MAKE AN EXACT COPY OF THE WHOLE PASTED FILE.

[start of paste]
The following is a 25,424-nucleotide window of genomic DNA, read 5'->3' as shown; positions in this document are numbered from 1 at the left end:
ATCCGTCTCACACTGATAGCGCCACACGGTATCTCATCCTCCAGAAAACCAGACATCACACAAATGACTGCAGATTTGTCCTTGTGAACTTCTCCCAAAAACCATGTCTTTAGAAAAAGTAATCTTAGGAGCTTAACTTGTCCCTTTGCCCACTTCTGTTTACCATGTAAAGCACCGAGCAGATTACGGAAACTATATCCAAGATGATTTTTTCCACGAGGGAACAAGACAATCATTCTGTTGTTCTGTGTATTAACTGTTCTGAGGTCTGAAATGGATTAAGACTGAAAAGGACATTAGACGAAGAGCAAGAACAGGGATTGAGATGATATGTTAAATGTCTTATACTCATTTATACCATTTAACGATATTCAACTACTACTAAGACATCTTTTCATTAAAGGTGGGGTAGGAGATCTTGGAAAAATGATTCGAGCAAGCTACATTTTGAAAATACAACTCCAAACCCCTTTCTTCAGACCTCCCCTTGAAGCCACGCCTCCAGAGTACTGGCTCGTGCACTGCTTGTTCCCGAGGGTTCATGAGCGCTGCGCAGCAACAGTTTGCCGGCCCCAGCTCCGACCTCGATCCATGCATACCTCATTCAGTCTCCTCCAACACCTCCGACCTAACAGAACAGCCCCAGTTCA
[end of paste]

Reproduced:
The following is a 25,424-nucleotide window of genomic DNA, read 5'->3' as shown; positions in this document are numbered from 1 at the left end:
ATCCGTCTCACACTGATAGCGCCACACGGTATCTCATCCTCCAGAAAACCAGACATCACACAAATGACTGCAGATTTGTCCTTGTGAACTTCTCCCAAAAACCATGTCTTTAGAAAAAGTAATCTTAGGAGCTTAACTTGTCCCTTTGCCCACTTCTGTTTACCATGTAAAGCACCGAGCAGATTACGGAAACTATATCCAAGATGATTTTTTCCACGAGGGAACAAGACAATCATTCTGTTGTTCTGTGTATTAACTGTTCTGAGGTCTGAAATGGATTAAGACTGAAAAGGACATTAGACGAAGAGCAAGAACAGGGATTGAGATGATATGTTAAATGTCTTATACTCATTTATACCATTTAACGATATTCAACTACTACTAAGACATCTTTTCATTAAAGGTGGGGTAGGAGATCTTGGAAAAATGATTCGAGCAAGCTACATTTTGAAAATACAACTCCAAACCCCTTTCTTCAGACCTCCCCTTGAAGCCACGCCTCCAGAGTACTGGCTCGTGCACTGCTTGTTCCCGAGGGTTCATGAGCGCTGCGCAGCAACAGTTTGCCGGCCCCAGCTCCGACCTCGATCCATGCATACCTCATTCAGTCTCCTCCAACACCTCCGACCTAACAGAACAGCCCCAGTTCA